January jobs report

January jobs report: good headline growth, mostly negative internals. UPDATE: THE BOSSES GAVE THEMSELVES A RAISE

  • +200,000 jobs added
  • U3 unemployment rate unchanged at 4.1%
  • U6 underemployment rate rose 0.1% from 8.1% to 8.2%
Here are the headlines on wages and the chronic heightened underemployment:
Wages and participation rates
  • Not in Labor Force, but Want a Job Now: declined -137,000 from 5.308 million to 5.171 million
  • Part time for economic reasons: rose +74,000 from 4.915 million to 4.989 million
  • Employment/population ratio ages 25-54: fell -0.1% from 79.1% to 79.0%
  • Average Weekly Earnings for Production and Nonsupervisory Personnel: rose +$.0.03 from  $22.31 to $22.34, up +2.4% YoY.  (Note: you may be reading different information about wages elsewhere. They are citing average wages for all private workers. I use wages for nonsupervisory personnel, to come closer to the situation for ordinary workers.)
Holding Trump accountable on manufacturing and mining jobs
 Trump specifically campaigned on bringing back manufacturing and mining jobs.  Is he keeping this promise?  
  • Manufacturing jobs rose by +15,000 for an average of  +17,300 a month vs. the last seven years of Obama’s presidency in which an average of 10,300 manufacturing jobs were added each month.
  • Coal mining jobs increased by 100 for an average of -46 a month vs. the last seven years of Obama’s presidency in which an average of -300 jobs were lost each month

November was revised downward by -36,000. December was revised upward by +12,000, for a net change of -24,000.

The more leading numbers in the report tell us about where the economy is likely to be a few months from now. These were mixed.
  • the average manufacturing workweek fell -0.2 hour from 40.8 hours to 40.6 hours.  This is one of the 10 components of the LEI.
  • construction jobs increased by 36,000. YoY construction jobs are up +226,000.
  • temporary jobs increased by +1,800.
  • the number of people unemployed for 5 weeks or less increased by +45,000 from 2,235,000 to 2,280,000.  The post-recession low was set over two years ago at 2,095,000.
Other important coincident indicators help  us paint a more complete picture of the present:
    • Overtime was unchanged at 3.5 hours.
    • Professional and business employment (generally higher- paying jobs) increased by  +23,000 and  is up +448,000 YoY.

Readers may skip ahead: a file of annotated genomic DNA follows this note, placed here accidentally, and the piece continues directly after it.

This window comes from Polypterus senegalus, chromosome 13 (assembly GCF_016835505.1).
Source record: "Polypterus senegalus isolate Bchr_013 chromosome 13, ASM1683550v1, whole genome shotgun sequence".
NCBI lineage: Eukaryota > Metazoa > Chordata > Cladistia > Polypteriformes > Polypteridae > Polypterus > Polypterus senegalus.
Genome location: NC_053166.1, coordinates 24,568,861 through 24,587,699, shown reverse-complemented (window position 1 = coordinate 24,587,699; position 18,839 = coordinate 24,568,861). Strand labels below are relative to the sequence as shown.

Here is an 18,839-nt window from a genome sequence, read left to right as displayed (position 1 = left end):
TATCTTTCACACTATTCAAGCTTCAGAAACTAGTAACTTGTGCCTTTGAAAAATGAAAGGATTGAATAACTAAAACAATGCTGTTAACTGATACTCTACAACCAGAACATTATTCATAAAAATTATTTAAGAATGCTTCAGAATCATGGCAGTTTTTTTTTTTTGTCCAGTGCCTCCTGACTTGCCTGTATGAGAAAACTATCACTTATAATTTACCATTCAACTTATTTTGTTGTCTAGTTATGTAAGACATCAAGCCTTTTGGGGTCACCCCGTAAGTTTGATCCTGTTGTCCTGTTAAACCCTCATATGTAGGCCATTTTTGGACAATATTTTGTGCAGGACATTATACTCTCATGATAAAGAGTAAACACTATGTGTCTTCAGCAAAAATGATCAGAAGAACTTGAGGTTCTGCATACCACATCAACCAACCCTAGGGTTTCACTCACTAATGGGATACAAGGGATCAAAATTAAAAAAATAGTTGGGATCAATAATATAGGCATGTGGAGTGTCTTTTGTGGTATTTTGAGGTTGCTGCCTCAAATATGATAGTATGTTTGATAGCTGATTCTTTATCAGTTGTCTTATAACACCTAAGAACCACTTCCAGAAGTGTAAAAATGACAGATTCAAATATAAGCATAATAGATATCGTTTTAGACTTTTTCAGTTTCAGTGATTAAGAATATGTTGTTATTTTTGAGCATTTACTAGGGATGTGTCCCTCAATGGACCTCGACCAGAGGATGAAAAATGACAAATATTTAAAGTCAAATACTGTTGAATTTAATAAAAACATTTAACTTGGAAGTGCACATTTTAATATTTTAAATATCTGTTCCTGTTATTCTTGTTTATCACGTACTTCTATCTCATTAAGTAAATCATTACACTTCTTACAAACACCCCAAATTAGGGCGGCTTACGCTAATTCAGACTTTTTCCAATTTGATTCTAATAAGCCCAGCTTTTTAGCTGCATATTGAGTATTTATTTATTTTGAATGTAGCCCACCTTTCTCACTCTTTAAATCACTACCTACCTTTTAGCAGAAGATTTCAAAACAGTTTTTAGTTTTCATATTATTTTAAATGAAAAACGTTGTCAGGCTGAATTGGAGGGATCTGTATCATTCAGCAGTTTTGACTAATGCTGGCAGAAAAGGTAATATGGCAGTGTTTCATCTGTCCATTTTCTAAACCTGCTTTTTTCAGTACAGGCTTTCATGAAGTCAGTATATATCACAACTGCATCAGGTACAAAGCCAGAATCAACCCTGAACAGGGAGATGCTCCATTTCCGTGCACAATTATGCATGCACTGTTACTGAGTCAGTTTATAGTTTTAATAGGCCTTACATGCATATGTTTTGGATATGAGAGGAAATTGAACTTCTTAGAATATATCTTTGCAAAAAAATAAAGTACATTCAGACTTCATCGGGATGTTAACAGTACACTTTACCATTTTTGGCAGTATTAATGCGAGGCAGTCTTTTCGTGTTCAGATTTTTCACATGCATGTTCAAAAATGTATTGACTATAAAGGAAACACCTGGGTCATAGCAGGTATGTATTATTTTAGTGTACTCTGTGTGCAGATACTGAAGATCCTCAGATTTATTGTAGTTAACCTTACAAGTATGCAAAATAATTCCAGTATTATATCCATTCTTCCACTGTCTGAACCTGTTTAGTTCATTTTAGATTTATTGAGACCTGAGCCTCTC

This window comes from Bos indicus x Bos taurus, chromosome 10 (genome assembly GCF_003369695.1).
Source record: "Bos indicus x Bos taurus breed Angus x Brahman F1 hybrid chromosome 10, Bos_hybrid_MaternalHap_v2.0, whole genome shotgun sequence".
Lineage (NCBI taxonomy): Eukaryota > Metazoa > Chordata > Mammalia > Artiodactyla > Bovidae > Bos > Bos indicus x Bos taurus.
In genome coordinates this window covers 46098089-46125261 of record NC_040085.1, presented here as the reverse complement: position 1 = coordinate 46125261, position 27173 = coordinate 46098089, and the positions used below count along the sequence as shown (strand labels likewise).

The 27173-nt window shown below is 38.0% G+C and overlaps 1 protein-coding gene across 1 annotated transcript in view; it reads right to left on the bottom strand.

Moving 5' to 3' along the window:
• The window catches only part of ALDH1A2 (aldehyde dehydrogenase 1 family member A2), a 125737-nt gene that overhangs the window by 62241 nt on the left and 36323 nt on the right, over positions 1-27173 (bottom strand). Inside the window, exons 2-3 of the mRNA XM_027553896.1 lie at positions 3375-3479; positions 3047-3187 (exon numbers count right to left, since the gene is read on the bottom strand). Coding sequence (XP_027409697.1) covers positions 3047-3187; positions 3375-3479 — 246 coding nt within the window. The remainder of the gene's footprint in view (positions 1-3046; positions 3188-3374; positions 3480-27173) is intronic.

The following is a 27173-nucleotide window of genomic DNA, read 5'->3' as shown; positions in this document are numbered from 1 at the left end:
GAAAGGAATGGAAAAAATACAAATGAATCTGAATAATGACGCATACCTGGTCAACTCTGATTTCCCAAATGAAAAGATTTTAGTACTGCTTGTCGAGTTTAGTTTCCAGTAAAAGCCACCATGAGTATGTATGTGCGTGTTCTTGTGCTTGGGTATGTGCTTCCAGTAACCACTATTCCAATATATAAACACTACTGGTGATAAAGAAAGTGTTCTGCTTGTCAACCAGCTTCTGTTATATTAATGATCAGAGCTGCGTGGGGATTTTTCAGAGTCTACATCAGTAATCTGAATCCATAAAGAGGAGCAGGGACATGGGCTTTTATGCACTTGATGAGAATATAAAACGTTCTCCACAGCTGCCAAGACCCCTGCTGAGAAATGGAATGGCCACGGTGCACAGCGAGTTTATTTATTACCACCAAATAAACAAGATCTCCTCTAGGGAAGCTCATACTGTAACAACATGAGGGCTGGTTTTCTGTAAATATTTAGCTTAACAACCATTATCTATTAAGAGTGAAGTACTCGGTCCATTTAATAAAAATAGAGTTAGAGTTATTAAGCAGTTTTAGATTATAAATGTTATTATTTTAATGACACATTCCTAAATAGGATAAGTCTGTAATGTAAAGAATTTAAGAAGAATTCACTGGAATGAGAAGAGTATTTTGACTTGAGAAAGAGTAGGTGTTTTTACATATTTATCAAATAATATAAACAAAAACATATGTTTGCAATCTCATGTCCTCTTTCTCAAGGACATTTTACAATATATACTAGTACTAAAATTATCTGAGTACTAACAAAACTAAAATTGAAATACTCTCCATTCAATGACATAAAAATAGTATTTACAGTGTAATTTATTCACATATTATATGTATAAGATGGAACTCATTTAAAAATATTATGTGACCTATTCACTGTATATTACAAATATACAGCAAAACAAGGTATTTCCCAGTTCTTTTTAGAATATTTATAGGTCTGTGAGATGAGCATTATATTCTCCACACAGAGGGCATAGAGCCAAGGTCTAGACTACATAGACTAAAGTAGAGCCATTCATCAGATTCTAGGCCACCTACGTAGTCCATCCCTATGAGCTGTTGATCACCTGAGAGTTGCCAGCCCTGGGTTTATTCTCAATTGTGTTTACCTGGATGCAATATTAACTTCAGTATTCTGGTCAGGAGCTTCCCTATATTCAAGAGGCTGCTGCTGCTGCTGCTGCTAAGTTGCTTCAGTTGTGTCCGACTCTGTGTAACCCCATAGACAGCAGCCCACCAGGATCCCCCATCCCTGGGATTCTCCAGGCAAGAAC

• the index of aggregate hours worked in the economy rose by +0.2%.
  •  the index of aggregate payrolls rose by +0.4% .
Other news included:
  • the  alternate jobs number contained  in the more volatile household survey increased by  +409,000  jobs.  This represents an increase of 2,354,000 jobs YoY vs. 2,114,000 in the establishment survey.
  • Government jobs rose by 4,000.
  • the overall  employment to population ratio for all ages 16 and up is unchanged at  60. m/m  and is up + 0.2% YoY.
  • The  labor force participation  rate is unchanged at 62.7  m/m and is down -0.2% YoY at  62.7%
This was a very mixed report. The headline jobs number was very good, but most of the internals were flat to negative, including an uptick in the underemployment rate, a decline in the manufacturing workweek, and a decline in prime age labor participation. Short term unemployment also increased slightly.
And of course, wage growth for non-managerial personnel continued to be somnolent.

So while we have a recent increase in employment growth, most of the other measures are either tepid or are fraying a little bit around the edges.

UPDATE: I see where the main item in most other discussions in this report is “the big jump in wages!

Ummm, not so fast.  The “big raise” of 2.9% YoY is for ALL employees, including the bosses. The number for workers who aren’t managers, as I report above, is a tepid 2.4%, right about where it has been for several years. So it workers got 2.4% YoY, but workers plus bosses got 2.9% YoY, then that means the bosses gave themselves big fat raises that have not been shared with the line workers.

I’m not impressed.